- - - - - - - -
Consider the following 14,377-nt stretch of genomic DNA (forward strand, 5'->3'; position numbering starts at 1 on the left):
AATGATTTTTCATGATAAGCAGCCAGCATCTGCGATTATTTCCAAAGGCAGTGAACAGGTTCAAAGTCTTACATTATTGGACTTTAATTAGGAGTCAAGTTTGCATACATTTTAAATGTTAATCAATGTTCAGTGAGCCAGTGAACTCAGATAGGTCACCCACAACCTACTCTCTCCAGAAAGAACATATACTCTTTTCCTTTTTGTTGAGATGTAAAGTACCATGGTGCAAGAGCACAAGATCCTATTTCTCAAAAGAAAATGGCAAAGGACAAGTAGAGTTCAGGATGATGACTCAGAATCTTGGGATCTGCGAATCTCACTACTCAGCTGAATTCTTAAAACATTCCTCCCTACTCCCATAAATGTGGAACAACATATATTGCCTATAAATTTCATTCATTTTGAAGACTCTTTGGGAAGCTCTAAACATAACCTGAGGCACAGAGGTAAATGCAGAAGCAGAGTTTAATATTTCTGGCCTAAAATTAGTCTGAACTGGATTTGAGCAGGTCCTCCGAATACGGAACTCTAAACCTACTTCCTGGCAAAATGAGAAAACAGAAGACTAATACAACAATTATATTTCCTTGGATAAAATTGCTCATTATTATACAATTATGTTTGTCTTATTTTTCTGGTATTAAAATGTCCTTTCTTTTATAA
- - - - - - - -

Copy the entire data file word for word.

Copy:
Consider the following 14,377-nt stretch of genomic DNA (forward strand, 5'->3'; position numbering starts at 1 on the left):
AATGATTTTTCATGATAAGCAGCCAGCATCTGCGATTATTTCCAAAGGCAGTGAACAGGTTCAAAGTCTTACATTATTGGACTTTAATTAGGAGTCAAGTTTGCATACATTTTAAATGTTAATCAATGTTCAGTGAGCCAGTGAACTCAGATAGGTCACCCACAACCTACTCTCTCCAGAAAGAACATATACTCTTTTCCTTTTTGTTGAGATGTAAAGTACCATGGTGCAAGAGCACAAGATCCTATTTCTCAAAAGAAAATGGCAAAGGACAAGTAGAGTTCAGGATGATGACTCAGAATCTTGGGATCTGCGAATCTCACTACTCAGCTGAATTCTTAAAACATTCCTCCCTACTCCCATAAATGTGGAACAACATATATTGCCTATAAATTTCATTCATTTTGAAGACTCTTTGGGAAGCTCTAAACATAACCTGAGGCACAGAGGTAAATGCAGAAGCAGAGTTTAATATTTCTGGCCTAAAATTAGTCTGAACTGGATTTGAGCAGGTCCTCCGAATACGGAACTCTAAACCTACTTCCTGGCAAAATGAGAAAACAGAAGACTAATACAACAATTATATTTCCTTGGATAAAATTGCTCATTATTATACAATTATGTTTGTCTTATTTTTCTGGTATTAAAATGTCCTTTCTTTTATAA